Do you have a memorable story from a survey?

Just the other day, I had gone out for a snorkel survey (which ended up not happening). A little while into our swim, my buddy and I found an entangled green sea turtle. I saw it on the bottom in about ten feet of water. We first asked its permission, then dove down to bring it to the surface. We saw that it had fishing line wrapped around its neck and two front flippers. We were really far out on the reef and swam it in to shore. We recruited two fishermen to cut off the line and they also built a pen out of rocks for the turtle. I went to my car and called our local NOAA turtle stranding office. When NOAA staff arrived, we loaded the turtle in a carrier and the turtle was taken to a surgeon. It needs to have the front right flipper amputated, but it is going to survive and should eventually be released back in the wild. What an amazing and cooperative experience!!!!

Upcoming Fishinars - Life on Oil Platforms, Lionfish Research, and more!

REEF Lionfish Coordinator, Liz Underwood, will review all of our latest work on combating this invader during a special Fishinar on December 3.

As the year winds down, we still have a few educational REEF Fishinars remaining. Check out the full schedule at www.REEF.org/fishinars. And keep an eye on that space because we will be adding new ones for 2015 soon. Fishinars coming up include:

  • That Face, That Face, That Wonderful Face! Top 12 Blennies of the Caribbean - Jonathan Lavan, November 4th
  • What I Did on My Fall Vacation - Research on the Fishes of Southern California Oil and Gas Platforms - Dr. Milton Love, UC Santa Barbara, November 10th
  • Lionfish Myth Busters, Liz Underwood, December 3rd

Explore our Fishinar webpage, register for the sessions you like, and we'll see you online! No special software or is required - just a computer with speakers and an internet connection. And did we mention they are FREE to REEF members!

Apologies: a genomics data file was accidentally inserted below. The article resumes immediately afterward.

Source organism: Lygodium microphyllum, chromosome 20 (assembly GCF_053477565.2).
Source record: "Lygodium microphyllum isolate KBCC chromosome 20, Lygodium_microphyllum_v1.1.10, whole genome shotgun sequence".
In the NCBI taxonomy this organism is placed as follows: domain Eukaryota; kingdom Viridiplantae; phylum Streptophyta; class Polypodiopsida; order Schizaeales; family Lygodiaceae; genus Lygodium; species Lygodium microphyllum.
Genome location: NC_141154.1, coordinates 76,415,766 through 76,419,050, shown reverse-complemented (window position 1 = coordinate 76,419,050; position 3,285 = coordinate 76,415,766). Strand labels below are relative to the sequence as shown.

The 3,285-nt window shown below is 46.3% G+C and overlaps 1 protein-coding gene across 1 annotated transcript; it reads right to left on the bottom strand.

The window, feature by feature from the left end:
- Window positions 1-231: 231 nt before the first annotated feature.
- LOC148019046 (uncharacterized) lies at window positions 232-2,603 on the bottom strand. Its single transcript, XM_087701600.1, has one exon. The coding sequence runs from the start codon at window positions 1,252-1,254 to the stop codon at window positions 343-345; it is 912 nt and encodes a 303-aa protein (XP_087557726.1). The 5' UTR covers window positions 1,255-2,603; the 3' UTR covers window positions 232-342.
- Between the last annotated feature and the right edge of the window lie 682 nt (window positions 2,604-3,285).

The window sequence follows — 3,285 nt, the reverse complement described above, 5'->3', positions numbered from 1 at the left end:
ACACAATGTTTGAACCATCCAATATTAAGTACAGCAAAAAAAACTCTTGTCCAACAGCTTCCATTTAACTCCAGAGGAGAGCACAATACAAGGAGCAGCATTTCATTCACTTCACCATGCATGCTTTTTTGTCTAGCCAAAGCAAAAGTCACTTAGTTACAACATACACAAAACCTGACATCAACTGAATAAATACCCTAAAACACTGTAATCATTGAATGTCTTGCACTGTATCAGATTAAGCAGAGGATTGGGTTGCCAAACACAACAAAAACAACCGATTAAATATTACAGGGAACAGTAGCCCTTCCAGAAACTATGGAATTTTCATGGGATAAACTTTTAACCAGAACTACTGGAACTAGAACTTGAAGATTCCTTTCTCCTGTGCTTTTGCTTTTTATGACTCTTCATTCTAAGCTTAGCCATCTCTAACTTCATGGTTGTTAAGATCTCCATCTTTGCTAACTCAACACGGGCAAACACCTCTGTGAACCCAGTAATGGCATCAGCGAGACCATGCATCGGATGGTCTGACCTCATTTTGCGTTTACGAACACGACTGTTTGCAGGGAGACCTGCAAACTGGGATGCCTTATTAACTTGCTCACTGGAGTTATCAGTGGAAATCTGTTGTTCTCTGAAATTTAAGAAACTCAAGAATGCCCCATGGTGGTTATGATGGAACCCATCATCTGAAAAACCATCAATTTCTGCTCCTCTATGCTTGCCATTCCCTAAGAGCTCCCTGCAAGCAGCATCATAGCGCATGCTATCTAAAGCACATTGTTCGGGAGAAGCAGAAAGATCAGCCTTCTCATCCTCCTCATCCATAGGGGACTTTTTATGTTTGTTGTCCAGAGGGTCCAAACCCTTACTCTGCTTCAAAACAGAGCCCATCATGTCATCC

Join Us in September for REEF Fest in Key Largo

We are excited to announce REEF Fest 2015, a celebration to be held this fall in Key Largo (September 24 - 27, 2015). We hope you will join us for diving, seminars, and parties! Come celebrate the success and impact of REEF's marine conservation programs and education initiatives.

Festivities begin Thursday with afternoon seminars and then a welcome party at the Caribbean Club. Friday and Saturday are full days, with diving in the mornings, seminars in the afternoons, and social events in the evenings (Friday Open House at REEFHQ and Saturday Celebration Dinner Party). The fun wraps up on Sunday with a few more organized dives. Seminar topics include: Introduction and Advanced Florida Keys Fish ID, The Best of Blennies, Fish Behavior, Keys Habitats and Ecosystems, Amazing Sharks, Restoring Coral Reefs, and program updates from REEF Staff.

All REEF Fest events are open to the public. Complete details on the schedule, including the lineup of seminars, diving opportunities, and social gatherings, as well as travel logistics and hotel arrangements, are available online at www.REEF.org/REEFFest2015

Why are we celebrating? In the summer of 1993, a group of pioneering volunteers conducted the first REEF fish surveys. Twenty-two years later, the Volunteer Fish Survey Project and other REEF initiatives are leading the way as innovative and effective marine conservation programs. REEF Fest is a semi-annual event that celebrates our work and the volunteers that make it possible.

Questions? Check out the REEF Fest website, send us an email at REEFHQ@REEF.org, or call us at 305-852-0030. We look forward to seeing you all in September!

2016 Fishinar Lineup

Don't miss the Manta-nar on January 12th! Photo by Carol Cox.